Health savings accounts, or HSAs, have higher contribution limits in 2024, allowing you to save more for healthcare expenses if you’re using a high-deductible healthcare plan. An HSA provides you with key tax advantages, including the potential for a triple tax benefit: tax-free contributions, tax-free capital gains and tax-free withdrawals used for healthcare expenses.

Here are the contribution limits for HSAs in 2024 and other key HSA eligibility requirements.

HSA contribution limits for 2024

Your maximum annual contribution to an HSA is determined by a few elements, including who you’re covering and importantly how long you’re covered by an eligible healthcare plan.

Your maximum contribution is determined by whether you’re covering yourself only or a family, and also whether you’re age 55 and older.

  • The maximum contribution for self-only coverage is $4,150
  • The maximum contribution for family coverage is $8,300.
  • Those age 55 and older can make an additional $1,000 catch-up contribution.
  • Add those figures up and a couple could save as much as $10,300 in their HSAs, if they maxed out their accounts and were both at least age 55.

Some employers may add additional contributions to your account, but regardless of how much your company adds, you’re still capped at the maximum for your plan type, whether self or family. So if your company adds $1,500 to your self-only plan, you’ll be able to add at most an incremental $2,650 to the plan, taking you to the full $4,150 for the year.

If you contribute too much, the IRS can hit you with substantial penalties. But the best health savings accounts help you avoid contributing too much. Plus, top HSAs also allow you to invest your funds into potentially high-return assets.

HSA contribution limits for those not covered for a full year

It’s also important to know that while those are the annual maximums, you’ll only be able to contribute to an HSA for the months that you’re actually enrolled in an eligible healthcare plan at the first of the month. For example, if you had an eligible healthcare plan through July 27, you’d be able to contribute a prorated amount of seven-twelfths of the annualized amount.

To put that into actual numbers, you’d be able to contribute $2,420.83 on a self-only HSA, or the annual amount of $4,150 (for 2024) multiplied by 7/12.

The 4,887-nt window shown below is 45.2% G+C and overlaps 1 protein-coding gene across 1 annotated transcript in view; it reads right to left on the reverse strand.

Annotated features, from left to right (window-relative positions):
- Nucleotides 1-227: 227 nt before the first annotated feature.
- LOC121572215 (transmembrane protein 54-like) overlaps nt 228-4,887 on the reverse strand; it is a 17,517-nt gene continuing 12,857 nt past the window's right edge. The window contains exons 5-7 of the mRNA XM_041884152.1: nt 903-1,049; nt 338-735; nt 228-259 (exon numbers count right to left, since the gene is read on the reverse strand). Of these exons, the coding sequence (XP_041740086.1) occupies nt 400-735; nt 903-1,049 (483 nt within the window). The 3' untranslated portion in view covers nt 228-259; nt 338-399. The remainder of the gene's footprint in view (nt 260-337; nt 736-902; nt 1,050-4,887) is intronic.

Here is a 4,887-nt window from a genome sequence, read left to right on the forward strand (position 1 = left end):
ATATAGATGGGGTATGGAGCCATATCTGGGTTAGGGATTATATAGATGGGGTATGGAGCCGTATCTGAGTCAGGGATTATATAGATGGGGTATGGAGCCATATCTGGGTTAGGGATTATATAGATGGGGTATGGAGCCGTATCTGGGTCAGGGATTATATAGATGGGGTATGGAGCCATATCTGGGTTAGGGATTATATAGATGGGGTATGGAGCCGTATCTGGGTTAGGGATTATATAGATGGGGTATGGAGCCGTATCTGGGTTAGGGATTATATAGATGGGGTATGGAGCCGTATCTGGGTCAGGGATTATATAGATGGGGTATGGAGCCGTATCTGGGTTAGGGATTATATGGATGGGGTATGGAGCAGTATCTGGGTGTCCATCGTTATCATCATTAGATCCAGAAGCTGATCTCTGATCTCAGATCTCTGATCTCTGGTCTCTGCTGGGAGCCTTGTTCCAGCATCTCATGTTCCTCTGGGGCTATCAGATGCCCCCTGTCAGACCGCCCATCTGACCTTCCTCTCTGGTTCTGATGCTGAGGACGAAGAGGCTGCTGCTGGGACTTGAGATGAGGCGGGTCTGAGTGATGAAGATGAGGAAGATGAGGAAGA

However, even this rule has an important exception that consumers should know about, and it’s called the “last-month rule.” The IRS allows those who are enrolled in an eligible healthcare plan to make a full year’s worth of HSA contributions if they’re enrolled in a plan as of December 1.

Here’s the catch to the last-month rule: You’ll need to stay enrolled in the eligible healthcare plan from December 1 to December 31 of the following year. If you leave the healthcare plan before that following year is up, however, the IRS will levy income taxes on any excess contributions and then add on a 10 percent bonus penalty on those excess contributions.

HSA eligibility requirements

To be able to contribute to an HSA, you’ll need to be enrolled in an HSA-eligible healthcare plan, also known as a high-deductible healthcare plan, among a few other conditions:

  • A self-only healthcare plan must have a minimum annual deductible of $1,600 and an annual out-of-pocket limit of at least $8,050 in 2024.
  • A family healthcare plan must have a minimum annual deductible of $3,200 and an annual out-of-pocket limit of at least $16,100 in 2024.

In addition, you’ll also need to meet the following conditions:

  • You’re not claimed as a dependent on someone else’s tax return for that tax year.
  • You’re not enrolled in Medicare.
  • You’re not enrolled in a healthcare plan that is not HSA-eligible.

You generally can’t be covered by another healthcare plan and also have a high-deductible plan. But you can contribute to an HSA as a married individual if you’re covered by a high-deductible plan as long as you’re not covered under your spouse’s healthcare plan.

Bottom line

Health savings accounts can provide some powerful tax benefits for those using them, but make sure you’re eligible to use one and that you don’t go over the annual contribution limits. In fact, an HSA can offer some powerful retirement benefits, too, and some individuals use their HSA as a retirement account.